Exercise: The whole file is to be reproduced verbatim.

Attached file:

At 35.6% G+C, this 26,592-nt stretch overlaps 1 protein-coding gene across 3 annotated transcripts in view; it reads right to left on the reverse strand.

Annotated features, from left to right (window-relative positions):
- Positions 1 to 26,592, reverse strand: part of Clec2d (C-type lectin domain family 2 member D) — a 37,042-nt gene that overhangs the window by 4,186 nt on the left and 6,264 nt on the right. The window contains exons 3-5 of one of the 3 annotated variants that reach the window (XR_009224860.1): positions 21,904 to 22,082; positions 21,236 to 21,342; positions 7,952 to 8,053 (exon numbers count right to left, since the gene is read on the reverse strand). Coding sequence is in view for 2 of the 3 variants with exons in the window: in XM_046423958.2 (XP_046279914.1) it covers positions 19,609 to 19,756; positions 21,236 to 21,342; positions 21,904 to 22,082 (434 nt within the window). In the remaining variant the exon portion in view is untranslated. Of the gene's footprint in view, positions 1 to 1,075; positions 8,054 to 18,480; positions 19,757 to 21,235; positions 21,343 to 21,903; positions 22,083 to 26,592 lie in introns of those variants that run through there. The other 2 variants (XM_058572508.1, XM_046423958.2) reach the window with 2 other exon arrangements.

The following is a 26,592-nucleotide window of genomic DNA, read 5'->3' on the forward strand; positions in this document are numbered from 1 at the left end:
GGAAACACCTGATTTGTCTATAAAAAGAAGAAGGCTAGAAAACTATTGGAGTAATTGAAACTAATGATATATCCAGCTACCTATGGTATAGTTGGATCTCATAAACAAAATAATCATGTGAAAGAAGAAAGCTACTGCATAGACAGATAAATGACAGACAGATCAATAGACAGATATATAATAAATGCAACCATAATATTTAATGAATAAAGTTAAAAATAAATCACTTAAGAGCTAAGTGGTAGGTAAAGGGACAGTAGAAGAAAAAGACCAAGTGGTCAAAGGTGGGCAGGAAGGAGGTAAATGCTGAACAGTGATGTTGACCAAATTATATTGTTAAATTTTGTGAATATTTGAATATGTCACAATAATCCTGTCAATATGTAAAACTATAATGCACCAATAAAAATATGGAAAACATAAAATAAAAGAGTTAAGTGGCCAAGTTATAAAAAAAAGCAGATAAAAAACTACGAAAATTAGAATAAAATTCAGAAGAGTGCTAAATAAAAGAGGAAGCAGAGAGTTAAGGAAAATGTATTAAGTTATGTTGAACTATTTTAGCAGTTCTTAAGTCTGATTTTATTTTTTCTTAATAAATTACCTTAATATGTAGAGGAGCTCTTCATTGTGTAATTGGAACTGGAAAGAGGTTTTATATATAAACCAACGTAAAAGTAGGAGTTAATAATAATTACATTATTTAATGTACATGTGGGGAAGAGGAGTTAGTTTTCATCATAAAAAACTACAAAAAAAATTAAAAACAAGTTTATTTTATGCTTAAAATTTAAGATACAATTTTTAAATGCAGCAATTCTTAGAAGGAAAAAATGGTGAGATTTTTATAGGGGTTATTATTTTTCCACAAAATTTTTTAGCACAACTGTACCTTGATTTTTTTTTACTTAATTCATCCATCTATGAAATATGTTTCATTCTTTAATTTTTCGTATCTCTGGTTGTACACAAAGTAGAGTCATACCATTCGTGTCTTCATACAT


At 35.6% G+C, this 26,592-nt stretch overlaps 1 protein-coding gene across 3 annotated transcripts in view; it reads right to left on the reverse strand.

Annotated features, from left to right (window-relative positions):
- Positions 1 to 26,592, reverse strand: part of Clec2d (C-type lectin domain family 2 member D) — a 37,042-nt gene that overhangs the window by 4,186 nt on the left and 6,264 nt on the right. The window contains exons 3-5 of one of the 3 annotated variants that reach the window (XR_009224860.1): positions 21,904 to 22,082; positions 21,236 to 21,342; positions 7,952 to 8,053 (exon numbers count right to left, since the gene is read on the reverse strand). Coding sequence is in view for 2 of the 3 variants with exons in the window: in XM_046423958.2 (XP_046279914.1) it covers positions 19,609 to 19,756; positions 21,236 to 21,342; positions 21,904 to 22,082 (434 nt within the window). In the remaining variant the exon portion in view is untranslated. Of the gene's footprint in view, positions 1 to 1,075; positions 8,054 to 18,480; positions 19,757 to 21,235; positions 21,343 to 21,903; positions 22,083 to 26,592 lie in introns of those variants that run through there. The other 2 variants (XM_058572508.1, XM_046423958.2) reach the window with 2 other exon arrangements.

The following is a 26,592-nucleotide window of genomic DNA, read 5'->3' on the forward strand; positions in this document are numbered from 1 at the left end:
GGAAACACCTGATTTGTCTATAAAAAGAAGAAGGCTAGAAAACTATTGGAGTAATTGAAACTAATGATATATCCAGCTACCTATGGTATAGTTGGATCTCATAAACAAAATAATCATGTGAAAGAAGAAAGCTACTGCATAGACAGATAAATGACAGACAGATCAATAGACAGATATATAATAAATGCAACCATAATATTTAATGAATAAAGTTAAAAATAAATCACTTAAGAGCTAAGTGGTAGGTAAAGGGACAGTAGAAGAAAAAGACCAAGTGGTCAAAGGTGGGCAGGAAGGAGGTAAATGCTGAACAGTGATGTTGACCAAATTATATTGTTAAATTTTGTGAATATTTGAATATGTCACAATAATCCTGTCAATATGTAAAACTATAATGCACCAATAAAAATATGGAAAACATAAAATAAAAGAGTTAAGTGGCCAAGTTATAAAAAAAAGCAGATAAAAAACTACGAAAATTAGAATAAAATTCAGAAGAGTGCTAAATAAAAGAGGAAGCAGAGAGTTAAGGAAAATGTATTAAGTTATGTTGAACTATTTTAGCAGTTCTTAAGTCTGATTTTATTTTTTCTTAATAAATTACCTTAATATGTAGAGGAGCTCTTCATTGTGTAATTGGAACTGGAAAGAGGTTTTATATATAAACCAACGTAAAAGTAGGAGTTAATAATAATTACATTATTTAATGTACATGTGGGGAAGAGGAGTTAGTTTTCATCATAAAAAACTACAAAAAAAATTAAAAACAAGTTTATTTTATGCTTAAAATTTAAGATACAATTTTTAAATGCAGCAATTCTTAGAAGGAAAAAATGGTGAGATTTTTATAGGGGTTATTATTTTTCCACAAAATTTTTTAGCACAACTGTACCTTGATTTTTTTTTACTTAATTCATCCATCTATGAAATATGTTTCATTCTTTAATTTTTCGTATCTCTGGTTGTACACAAAGTAGAGTCATACCATTCGTGTCTTCATACAT